Maze Runner: The Death Cure is a culmination of all three books and brings it all together. It’s an amazing adventure.
Published in October 2009, James Dashner’s novel The Maze Runner was the first in the best-selling post-apocalyptic YA book series, and became a New York Times Best Seller that captured the imaginations of readers around the world, who described it as a combination of Lord of the Flies, The Hunger Games, and the legendary television series Lost, and broke box-office records when it exploded on the big screen. The books’ legions of fans embraced The Maze Runner, which grossed more than $340 million worldwide.
Reflecting on the story’s appeal, Dashner notes that much of it stems from the “constant state of not being able to predict what’s going to happen next. I wanted my readers, and now the moviegoing audience, to feel like Thomas when they enter the Glade.”
In the original Maze Runner the involuntary inhabitants of the mysterious encampment knows as The Glade were surrounded by an ever-changing maze with 200 foot walls. They were a colony of young men with a singular goal; escape the glade by solving the maze. When Thomas showed up and, shortly after, the glade’s first girl inhabitant Teresa, everything began to change. The way out led them to the truth: they were members in an immense and cruel test.
The second book, The Scorch Trials, was published in 2010 and sold more than three million copies, and the film Maze Runner: The Scorch Trials answered many of the questions posed in the first film.
In Maze Runner: The Scorch Trials the “gladers”, as they were now known, discovered that once out of the maze they were not the only participants forced to endure tests. There were in fact other mazes, other survivors and they were to learn of the organization that had selected them, WCKD. Thomas, who had become the presumptive leader of the group, didn’t trust the message he was hearing that “WCKD is good.” Breaking free from the compound where they’d been housed after being “rescued” Thomas led the survivors of the original maze and others he had encountered in the new facility out into “the scorch”, a desert wasteland that appeared to be all that was left of the world.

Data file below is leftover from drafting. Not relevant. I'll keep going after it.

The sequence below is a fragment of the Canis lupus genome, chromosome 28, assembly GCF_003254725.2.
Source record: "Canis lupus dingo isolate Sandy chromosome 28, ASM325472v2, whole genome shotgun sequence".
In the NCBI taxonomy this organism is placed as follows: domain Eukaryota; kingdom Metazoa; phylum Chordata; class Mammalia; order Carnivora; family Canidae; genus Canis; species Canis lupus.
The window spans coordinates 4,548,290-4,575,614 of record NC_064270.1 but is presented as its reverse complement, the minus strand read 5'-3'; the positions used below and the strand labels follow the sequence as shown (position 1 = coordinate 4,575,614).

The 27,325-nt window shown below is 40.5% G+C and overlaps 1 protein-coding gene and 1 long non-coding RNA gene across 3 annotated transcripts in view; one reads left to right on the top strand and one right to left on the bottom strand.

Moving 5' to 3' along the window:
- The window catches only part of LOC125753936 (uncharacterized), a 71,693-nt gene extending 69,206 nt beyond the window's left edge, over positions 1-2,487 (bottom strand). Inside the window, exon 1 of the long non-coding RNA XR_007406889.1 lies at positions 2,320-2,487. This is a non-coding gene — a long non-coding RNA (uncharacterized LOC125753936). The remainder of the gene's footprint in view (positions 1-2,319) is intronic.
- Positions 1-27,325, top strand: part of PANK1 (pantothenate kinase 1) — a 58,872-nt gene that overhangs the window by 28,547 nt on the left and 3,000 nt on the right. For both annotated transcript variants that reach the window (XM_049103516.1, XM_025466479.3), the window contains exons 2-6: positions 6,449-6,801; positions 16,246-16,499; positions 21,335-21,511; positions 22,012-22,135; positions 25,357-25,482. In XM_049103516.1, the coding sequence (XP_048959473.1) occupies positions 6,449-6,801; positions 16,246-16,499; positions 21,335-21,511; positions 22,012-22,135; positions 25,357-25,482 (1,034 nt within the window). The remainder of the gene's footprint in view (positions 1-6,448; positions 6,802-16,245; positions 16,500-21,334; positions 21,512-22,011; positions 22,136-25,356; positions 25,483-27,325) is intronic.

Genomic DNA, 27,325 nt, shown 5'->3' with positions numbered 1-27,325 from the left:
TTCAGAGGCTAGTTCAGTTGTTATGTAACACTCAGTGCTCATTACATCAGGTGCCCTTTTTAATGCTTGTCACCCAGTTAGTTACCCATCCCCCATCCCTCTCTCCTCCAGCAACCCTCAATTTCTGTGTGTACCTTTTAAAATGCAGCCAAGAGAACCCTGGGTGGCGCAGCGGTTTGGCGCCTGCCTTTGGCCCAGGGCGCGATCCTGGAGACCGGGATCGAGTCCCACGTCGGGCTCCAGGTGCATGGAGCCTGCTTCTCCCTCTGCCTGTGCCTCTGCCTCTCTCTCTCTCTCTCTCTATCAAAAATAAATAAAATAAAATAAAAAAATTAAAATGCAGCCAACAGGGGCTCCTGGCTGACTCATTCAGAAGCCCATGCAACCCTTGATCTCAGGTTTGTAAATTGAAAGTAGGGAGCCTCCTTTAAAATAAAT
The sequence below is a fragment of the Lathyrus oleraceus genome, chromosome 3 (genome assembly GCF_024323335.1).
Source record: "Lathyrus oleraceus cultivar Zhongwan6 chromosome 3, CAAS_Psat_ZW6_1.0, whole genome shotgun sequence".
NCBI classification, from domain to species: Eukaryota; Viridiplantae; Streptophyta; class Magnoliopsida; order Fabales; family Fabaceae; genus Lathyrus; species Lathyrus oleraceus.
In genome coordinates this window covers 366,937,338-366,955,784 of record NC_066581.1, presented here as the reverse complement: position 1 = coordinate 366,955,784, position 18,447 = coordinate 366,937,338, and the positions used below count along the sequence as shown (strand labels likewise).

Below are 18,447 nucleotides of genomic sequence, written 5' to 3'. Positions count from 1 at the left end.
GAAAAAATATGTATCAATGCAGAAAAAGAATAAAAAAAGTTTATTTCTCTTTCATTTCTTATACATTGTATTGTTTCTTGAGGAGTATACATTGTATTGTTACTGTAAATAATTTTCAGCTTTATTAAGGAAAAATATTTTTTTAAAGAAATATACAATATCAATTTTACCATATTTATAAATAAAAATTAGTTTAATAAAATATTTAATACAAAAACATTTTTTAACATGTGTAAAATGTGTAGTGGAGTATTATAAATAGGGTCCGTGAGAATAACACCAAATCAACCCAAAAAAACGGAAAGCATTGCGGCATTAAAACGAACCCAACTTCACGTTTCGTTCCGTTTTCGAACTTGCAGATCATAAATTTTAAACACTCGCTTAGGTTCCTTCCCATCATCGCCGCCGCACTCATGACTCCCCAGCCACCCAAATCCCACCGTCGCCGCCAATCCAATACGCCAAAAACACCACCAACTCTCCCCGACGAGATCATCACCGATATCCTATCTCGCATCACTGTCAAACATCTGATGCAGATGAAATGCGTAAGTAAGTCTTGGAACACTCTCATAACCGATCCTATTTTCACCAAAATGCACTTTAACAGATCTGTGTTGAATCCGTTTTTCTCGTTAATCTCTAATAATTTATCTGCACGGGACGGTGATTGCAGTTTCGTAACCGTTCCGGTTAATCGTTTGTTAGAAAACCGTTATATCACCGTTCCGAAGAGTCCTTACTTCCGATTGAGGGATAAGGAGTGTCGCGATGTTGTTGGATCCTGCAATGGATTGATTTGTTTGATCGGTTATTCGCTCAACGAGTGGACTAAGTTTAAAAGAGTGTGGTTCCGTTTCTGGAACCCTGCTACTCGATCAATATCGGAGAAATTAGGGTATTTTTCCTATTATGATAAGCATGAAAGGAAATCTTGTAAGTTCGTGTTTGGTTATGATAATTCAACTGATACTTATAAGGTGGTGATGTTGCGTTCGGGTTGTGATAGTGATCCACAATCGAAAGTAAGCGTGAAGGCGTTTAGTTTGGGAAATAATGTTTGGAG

Action reaches new heights in this mission-oriented third and final segment of The Maze Runner Series, Maze Runner: The Death Cure, where the motives of WCKD become clearer: Dr. Ava Paige, WCKD’s executive director is close to what she believes is a cure for the disease known as The Flare, an infection that has decimated the world’s population. But the cure comes by sacrificing the few young people left in the world who are apparently immune. In order to free those who have been rounded up as test subjects, including his friend Minho, Thomas must now band together with fellow survivors, old and new, and take the battle to what may be the last remaining city and the final stronghold of WCKD. He must break into the super-secure WKCD headquarters and try to bring down the organization from the inside.
Maze Runner: The Death Cure, picks up roughly six months after the Scorch Trials ended. In the final battle of The Scorch the survivors of The Flare, a disease that has devastated the world’s population, have defined their purpose; to find a safe haven away from the influence of WCKD.
James Dashner was born and raised in Georgia, but now lives in the Rocky Mountains with his family. He has four kids, which some might think is too many, but he thinks is just right. Once upon a time, James studied accounting and worked in the field of finance, but he has been writing full time for several years. (He doesn’t miss numbers. At all.)
From an early age, James wanted to be a writer. He read every book he could get his hands on, from Superfudge to The Chronicles of Narnia, to The Hardy Boys to Lord of the Rings. And telling stories just seemed like the right thing to do. His parents had an old typewriter and James wrote a few stories on that just for fun. All the many books he’s read and all the movies and TV shows he’s watched have served to inspire many of his stories. For example, The Maze Runner was heavily influenced by Ender’s Game and Lord of the Flies.
Whenever James has a tough time writing, he takes a break to watch a movie or read a book, and then the ideas flow so fast he can’t get them all down. He’ll be the first to admit he’s lucky to have the greatest job ever.
James is the author of The New York Times best-selling Maze Runner series, the Mortality Doctrine series, the Thirteenth Reality series, and Infinity Ring, Book 1: A Mutiny in Time and Book 7: The Iron Empire.
The Wes Ball-directed adaptation of Maze Runner: The Death Cure was crafted by screenwriter T.S. Nowlin, who also wrote the screenplays for The Maze Runner and Maze Runner: The Scorch Trials.
Wes Ball grew up in Lake Como, Florida and attended Florida State University where he earned a BFA in Film. It is here that Wes first gained attention for his student short A Work In Progress which was honored with a Student Academy Award. It was at that time that Wes founded his own boutique VFX and Animation Studio Oddball Animation.